Closing Rikers Island over the next decade may be one of the most difficult tasks the city has ever been challenged to complete. Mayor Bill de Blasio admitted as much in announcing the effort on March 31.
Much has been said about the conditions on the island of prisons, how its separation from the city proper helped create an isolated culture of inhumanity and violence where the well-being of prisoners and guards is at risk every day.
The most immediate challenge is logistical; it is also the most important challenge. Where else can the city find space for thousands of prisoners beyond Rikers?
Would you want a new jail in your neighborhood?
There are jails across the city, but others will need to be opened to accommodate them. That’s going to happen even as de Blasio eyes further criminal justice reform that will ultimately reduce the city’s need for jail space.
Building new jails to replace Rikers will be a difficult sell for this city, and especially in Queens. Consider the furious protests unleashed almost every time a new homeless shelter pops up in an underused hotel. That response comes for something that houses people who are law-abiding, down-on-their-luck persons.
We can’t imagine that any community in this borough would accept a correctional facility for criminals without a tremendous fight. We imagine that would hold true for other parts of the city where jails would be proposed.
Acknowledging the problem, but debating the solutions
Already, the boundary lines in this fight are being drawn. In the hours after de Blasio’s announcement, Queens lawmakers issued reactionary statements that either praised the mayor’s efforts, or expressed great concern about what Rikers Island’s closure would mean for the “World’s Borough.”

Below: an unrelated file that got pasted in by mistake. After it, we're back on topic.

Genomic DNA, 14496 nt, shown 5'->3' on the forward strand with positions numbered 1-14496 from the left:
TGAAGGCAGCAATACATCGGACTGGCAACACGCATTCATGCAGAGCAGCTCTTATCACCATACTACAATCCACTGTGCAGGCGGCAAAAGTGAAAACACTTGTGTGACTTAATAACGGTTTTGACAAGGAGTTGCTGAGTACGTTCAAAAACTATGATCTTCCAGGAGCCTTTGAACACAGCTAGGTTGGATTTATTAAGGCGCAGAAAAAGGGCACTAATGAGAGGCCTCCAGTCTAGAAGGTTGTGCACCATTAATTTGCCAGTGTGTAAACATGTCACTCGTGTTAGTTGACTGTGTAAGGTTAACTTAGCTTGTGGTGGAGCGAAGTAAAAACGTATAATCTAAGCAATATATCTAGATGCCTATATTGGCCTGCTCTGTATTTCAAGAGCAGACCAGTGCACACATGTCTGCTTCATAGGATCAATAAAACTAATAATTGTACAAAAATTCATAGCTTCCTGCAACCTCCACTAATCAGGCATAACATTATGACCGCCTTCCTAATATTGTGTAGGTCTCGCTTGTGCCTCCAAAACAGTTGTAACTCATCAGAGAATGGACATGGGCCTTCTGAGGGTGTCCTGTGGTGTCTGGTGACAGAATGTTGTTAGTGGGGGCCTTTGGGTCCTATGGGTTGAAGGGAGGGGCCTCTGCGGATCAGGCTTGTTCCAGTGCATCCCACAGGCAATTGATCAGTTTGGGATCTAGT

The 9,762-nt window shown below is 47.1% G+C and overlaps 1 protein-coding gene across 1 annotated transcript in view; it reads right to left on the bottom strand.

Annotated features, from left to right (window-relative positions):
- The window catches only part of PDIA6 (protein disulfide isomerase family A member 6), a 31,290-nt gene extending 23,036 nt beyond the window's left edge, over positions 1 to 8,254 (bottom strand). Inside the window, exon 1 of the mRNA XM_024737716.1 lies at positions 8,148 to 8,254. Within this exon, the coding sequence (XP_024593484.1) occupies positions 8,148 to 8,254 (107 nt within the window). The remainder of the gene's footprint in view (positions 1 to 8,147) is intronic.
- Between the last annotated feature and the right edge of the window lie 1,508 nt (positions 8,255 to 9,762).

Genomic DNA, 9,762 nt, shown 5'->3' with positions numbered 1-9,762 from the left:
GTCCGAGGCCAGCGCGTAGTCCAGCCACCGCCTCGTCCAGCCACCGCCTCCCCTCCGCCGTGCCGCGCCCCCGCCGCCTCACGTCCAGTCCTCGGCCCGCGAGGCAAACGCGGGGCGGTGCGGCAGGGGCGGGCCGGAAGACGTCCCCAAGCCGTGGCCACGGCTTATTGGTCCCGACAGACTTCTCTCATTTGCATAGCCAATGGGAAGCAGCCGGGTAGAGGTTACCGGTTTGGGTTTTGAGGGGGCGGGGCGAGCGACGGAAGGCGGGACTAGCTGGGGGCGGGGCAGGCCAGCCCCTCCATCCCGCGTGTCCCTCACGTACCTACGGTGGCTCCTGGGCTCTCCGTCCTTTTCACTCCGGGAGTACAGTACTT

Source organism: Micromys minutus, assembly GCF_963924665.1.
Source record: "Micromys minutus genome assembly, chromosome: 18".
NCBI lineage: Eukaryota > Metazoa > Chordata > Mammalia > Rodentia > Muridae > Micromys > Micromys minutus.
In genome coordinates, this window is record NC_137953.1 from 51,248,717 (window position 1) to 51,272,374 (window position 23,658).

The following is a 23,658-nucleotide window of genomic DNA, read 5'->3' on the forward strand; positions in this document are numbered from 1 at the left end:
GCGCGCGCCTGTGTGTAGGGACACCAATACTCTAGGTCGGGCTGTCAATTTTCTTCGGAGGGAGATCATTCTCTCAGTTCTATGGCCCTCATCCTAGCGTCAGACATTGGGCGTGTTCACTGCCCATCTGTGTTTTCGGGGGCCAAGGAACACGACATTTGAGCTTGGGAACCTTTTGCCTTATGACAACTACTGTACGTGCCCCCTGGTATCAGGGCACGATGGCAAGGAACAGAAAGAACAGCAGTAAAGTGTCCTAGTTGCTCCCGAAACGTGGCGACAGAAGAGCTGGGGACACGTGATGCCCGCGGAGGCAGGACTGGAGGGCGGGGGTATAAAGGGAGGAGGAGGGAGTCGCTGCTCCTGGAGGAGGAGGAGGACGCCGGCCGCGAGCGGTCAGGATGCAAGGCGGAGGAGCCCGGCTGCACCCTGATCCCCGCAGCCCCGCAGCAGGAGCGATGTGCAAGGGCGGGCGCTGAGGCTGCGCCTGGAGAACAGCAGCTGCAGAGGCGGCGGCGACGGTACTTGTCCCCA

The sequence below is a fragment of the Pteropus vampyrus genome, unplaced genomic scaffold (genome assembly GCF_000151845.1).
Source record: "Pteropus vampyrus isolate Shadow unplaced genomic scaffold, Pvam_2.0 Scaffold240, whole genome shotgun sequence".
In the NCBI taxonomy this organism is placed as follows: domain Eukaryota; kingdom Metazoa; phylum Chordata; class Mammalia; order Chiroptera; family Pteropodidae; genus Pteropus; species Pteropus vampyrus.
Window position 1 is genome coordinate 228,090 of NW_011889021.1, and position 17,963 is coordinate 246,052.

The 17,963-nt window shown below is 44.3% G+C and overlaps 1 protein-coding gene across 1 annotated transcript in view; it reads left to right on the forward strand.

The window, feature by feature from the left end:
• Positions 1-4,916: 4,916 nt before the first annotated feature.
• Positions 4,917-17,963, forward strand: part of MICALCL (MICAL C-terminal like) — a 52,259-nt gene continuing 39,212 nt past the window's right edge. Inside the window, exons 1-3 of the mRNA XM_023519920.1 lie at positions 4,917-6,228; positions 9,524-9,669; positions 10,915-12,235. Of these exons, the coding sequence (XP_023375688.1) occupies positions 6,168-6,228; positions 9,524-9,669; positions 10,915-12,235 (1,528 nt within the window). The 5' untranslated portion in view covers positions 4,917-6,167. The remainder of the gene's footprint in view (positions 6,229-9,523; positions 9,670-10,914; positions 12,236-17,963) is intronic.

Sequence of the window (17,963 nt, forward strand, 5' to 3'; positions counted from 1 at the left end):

“For too long, Rikers Island has been a black hole for human rights,” said City Councilman Daniel Dromm. “Rikers Island’s culture of violence remains a constant threat to the well-being of both corrections officers and the incarcerated. It has become emblematic of all that is wrong with our criminal justice system. The city must establish new, smaller facilities in each borough as per the Lippman Commission’s report.”
However, State Senator Joe Addabbo said that the city would be better off reforming Rikers Island rather than saddling the other boroughs with the task of housing inmates in smaller correctional facilities.
“In order to best serve New York City residents, Mayor de Blasio should concentrate more on ways to improve the situation at Rikers, instead of creating new problems with siting facilities across the boroughs, generating multiple security and public safety issues throughout the city,” Addabbo said. “It seems that once again, this administration is looking to merely discard an entire program, much like it has done with cluster sites for homeless individuals, instead of looking for ways to fix it.”
The most grounded statement, perhaps, came from City Councilman Rory Lancman, who noted that while Rikers Island has to go, the city must proceed with great caution.